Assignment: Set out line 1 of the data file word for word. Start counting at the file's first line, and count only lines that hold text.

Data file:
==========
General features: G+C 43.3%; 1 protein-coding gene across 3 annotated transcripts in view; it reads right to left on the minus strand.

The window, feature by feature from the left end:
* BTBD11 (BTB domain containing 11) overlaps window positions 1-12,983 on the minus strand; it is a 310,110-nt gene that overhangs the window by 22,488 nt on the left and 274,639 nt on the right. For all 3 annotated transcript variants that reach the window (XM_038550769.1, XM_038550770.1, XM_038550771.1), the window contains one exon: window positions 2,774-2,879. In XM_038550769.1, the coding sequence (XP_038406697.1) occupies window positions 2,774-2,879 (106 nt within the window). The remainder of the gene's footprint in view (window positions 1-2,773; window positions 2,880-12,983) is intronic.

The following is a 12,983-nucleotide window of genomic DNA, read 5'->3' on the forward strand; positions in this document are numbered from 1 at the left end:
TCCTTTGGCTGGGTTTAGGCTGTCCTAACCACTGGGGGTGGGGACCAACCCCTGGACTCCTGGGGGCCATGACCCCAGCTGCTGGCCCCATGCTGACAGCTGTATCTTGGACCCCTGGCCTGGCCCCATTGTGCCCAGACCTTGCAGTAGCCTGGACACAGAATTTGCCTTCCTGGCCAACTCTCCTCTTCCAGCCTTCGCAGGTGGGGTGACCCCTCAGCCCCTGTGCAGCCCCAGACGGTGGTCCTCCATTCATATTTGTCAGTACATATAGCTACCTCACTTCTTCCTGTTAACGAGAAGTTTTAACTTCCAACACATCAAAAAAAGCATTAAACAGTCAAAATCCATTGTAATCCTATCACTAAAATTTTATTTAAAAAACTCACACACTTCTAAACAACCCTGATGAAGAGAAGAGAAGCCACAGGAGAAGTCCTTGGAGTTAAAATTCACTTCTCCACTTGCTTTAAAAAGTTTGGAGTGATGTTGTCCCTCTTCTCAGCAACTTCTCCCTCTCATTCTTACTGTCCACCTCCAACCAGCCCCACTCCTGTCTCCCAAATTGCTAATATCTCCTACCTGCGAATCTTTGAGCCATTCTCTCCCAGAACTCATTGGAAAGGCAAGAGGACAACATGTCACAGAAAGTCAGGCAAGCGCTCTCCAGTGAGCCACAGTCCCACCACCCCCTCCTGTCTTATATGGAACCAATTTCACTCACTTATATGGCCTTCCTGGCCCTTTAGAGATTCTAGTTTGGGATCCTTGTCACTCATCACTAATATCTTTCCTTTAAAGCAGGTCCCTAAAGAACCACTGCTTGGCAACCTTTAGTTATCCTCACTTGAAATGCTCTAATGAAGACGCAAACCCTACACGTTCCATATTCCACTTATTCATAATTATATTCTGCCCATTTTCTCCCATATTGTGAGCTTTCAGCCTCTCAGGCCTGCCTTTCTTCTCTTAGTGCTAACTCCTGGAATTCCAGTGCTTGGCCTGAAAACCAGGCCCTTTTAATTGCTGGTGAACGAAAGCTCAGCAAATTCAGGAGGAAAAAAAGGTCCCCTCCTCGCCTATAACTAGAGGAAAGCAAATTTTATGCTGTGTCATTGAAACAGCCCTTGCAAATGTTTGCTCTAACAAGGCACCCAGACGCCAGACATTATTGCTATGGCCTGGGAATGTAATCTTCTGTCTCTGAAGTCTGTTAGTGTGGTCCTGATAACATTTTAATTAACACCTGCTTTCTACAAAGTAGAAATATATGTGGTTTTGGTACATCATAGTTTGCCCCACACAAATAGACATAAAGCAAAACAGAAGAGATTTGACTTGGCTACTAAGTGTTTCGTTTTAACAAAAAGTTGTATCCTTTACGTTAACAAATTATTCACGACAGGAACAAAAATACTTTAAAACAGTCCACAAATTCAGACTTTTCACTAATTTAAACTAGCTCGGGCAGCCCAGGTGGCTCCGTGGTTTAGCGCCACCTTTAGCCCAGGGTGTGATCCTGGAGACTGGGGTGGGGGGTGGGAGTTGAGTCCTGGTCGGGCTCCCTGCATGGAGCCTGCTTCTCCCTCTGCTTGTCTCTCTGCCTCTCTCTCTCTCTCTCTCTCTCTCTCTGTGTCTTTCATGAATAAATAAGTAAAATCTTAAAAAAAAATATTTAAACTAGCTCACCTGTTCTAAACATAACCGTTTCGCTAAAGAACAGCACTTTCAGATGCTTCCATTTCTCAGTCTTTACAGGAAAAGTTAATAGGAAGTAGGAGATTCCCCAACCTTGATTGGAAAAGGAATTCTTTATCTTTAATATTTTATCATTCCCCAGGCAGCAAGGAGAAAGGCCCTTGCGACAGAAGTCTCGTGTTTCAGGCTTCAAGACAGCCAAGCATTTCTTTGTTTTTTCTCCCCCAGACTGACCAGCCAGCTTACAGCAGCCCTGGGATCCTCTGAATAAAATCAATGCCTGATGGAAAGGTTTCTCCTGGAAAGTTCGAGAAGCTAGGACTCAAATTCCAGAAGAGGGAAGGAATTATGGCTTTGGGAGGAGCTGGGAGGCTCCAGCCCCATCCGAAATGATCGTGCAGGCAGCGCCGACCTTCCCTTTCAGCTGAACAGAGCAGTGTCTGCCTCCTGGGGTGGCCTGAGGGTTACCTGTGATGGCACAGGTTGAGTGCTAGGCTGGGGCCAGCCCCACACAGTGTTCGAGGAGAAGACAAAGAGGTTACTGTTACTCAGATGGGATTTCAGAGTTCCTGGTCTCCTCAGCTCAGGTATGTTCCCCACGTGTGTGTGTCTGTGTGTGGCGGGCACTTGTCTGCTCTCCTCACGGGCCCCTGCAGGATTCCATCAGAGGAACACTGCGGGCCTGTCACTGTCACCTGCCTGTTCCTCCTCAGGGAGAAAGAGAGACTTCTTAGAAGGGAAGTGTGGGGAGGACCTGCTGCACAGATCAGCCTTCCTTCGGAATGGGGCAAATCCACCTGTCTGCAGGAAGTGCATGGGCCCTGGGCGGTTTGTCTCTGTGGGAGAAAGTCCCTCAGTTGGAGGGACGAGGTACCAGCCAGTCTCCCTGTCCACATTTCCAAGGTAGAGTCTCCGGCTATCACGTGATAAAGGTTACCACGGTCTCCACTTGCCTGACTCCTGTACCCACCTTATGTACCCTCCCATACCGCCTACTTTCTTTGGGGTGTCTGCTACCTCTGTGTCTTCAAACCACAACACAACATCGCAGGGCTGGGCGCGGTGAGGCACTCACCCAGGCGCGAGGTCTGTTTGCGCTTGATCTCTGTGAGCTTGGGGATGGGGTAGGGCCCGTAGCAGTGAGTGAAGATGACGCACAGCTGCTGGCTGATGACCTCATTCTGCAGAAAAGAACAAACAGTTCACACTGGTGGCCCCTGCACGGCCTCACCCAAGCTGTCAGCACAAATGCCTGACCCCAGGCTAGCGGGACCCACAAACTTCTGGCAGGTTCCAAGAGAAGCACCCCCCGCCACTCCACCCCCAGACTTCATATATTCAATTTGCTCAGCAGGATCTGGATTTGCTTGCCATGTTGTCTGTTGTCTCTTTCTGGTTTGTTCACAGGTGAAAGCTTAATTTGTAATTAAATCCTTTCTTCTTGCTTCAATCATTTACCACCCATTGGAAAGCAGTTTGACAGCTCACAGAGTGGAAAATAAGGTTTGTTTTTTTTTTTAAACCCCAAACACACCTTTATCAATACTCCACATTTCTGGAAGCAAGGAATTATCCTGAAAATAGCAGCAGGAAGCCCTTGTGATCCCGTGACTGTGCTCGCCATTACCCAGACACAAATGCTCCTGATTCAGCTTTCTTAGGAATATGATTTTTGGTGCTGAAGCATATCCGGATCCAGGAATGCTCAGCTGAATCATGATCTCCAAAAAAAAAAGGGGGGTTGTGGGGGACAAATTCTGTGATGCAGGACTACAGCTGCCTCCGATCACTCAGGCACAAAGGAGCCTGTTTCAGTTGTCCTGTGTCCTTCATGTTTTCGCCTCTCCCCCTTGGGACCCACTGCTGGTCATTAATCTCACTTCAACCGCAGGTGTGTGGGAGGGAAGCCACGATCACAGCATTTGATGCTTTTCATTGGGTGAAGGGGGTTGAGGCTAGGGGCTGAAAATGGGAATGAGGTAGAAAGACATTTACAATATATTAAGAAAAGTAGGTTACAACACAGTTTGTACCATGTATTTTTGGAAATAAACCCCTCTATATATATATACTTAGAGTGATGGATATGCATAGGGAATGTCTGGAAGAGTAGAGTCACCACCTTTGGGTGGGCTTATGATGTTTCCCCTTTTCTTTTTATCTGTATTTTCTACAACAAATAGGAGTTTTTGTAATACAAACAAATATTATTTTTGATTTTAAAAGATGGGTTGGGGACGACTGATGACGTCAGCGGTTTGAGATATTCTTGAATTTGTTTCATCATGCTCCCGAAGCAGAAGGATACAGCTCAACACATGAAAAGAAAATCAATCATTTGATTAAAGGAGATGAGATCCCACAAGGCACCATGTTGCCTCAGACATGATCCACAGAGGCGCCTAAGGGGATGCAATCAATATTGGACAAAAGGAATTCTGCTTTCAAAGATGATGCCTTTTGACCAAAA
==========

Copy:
General features: G+C 43.3%; 1 protein-coding gene across 3 annotated transcripts in view; it reads right to left on the minus strand.